Movie News & Reviews

'Old Dogs': No new tricks here

Trashing Old Dogs is a bit like kicking a puppy. But here goes.

The new comedy from some of the folks who brought us Wild Hogs is badly written and broadly acted, shamelessly manipulative and not above stopping by the toilet for a laugh or two.

It's almost certain to be a big hit.

Well, the least one can do is put on bunny slippers before the puppy-kicking

John Travolta and Robin Williams are professionally engaged in their roles — as lifelong friends and longtime high- rolling sports marketing business partners. They're just not believable as friends or as the "types" they play.

Travolta is Charlie — the womanizing, back-slapping, tell-the- client-a-funny-story half of the team. Most of the funny stories (not funny, BTW) are about Dan, played by Williams at his most downbeat. Sad Dan might be able to close the deal, but he's a lonely soul, divorced, pining over a one-night stand (Kelly Preston) from seven years before.

The guys are on the verge of their biggest deal ever when "South Beach Vicki" (Preston) comes back into Dan's life. She's going to jail (environmental protest) and oh, by the way, Dan's the father of 7-year-old twins. Would he mind watching them for a few weeks?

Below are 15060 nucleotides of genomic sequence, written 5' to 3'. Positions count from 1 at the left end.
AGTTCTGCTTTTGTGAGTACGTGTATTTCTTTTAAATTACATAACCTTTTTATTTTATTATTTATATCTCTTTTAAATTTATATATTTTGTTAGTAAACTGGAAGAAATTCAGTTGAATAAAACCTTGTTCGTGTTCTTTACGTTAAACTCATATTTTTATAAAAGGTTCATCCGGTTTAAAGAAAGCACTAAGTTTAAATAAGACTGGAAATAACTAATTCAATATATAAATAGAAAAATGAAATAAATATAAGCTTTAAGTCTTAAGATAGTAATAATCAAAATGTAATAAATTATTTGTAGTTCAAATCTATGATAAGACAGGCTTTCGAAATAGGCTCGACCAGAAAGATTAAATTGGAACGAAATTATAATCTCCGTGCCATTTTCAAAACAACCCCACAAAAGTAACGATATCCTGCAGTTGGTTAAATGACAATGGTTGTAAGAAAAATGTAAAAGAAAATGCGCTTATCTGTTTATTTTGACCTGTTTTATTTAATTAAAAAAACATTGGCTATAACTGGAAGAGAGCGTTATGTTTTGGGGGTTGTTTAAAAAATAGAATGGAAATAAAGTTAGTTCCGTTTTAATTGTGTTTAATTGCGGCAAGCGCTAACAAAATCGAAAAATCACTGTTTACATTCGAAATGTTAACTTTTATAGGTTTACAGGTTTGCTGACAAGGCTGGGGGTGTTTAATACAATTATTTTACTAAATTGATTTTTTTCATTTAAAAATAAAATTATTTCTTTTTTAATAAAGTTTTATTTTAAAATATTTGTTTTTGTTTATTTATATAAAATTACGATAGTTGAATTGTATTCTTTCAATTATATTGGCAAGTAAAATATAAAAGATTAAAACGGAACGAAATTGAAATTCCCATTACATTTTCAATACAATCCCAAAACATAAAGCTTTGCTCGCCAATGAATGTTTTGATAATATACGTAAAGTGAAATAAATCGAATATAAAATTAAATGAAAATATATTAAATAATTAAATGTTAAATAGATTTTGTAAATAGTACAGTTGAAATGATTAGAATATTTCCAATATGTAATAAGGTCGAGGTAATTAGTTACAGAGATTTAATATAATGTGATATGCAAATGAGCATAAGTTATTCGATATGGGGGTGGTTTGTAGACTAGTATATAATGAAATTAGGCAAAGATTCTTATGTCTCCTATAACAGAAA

Surprisingly, few of the jokes have to do with the guys interacting with kids, which is what you promise when you label Dan "allergic to anything under 4 feet tall." Repeated "look at the cute grandparents" gags (Dan and Charlie are plainly fiftysomething) and "We're a couple — they're our kids" gay jokes pepper the script. It's mainly a movie about two men coping with faux fatherhood and pretending they're not old at the same time. The funniest bits come from a mix-up in their daily pill regimen.

The kids (Travolta's lovely daughter Ella Bleu plays Emily, Conner Rayburn is Zach) are props — seldom-used props. Director Walt Becker had no time to film father-child bonding because he was squeezing in cameos by Ann-Margret, Matt Dillon, Justin Long, Rita Wilson and, in his final role, Bernie Mac, as a puppet entertainer who straps Dan into a motion-control suit, maybe the un-funniest scene Mac or Williams have ever performed. We get the squish-faced Robin Williams here, one of those films in which his face and body give away how deflated this material makes him feel.

There's nothing offensive here, not even the trips to the toilet. But when the best thing you can say about a comedy is that it's harmless, you know these Old Dogs have lost their bite. Utterly.

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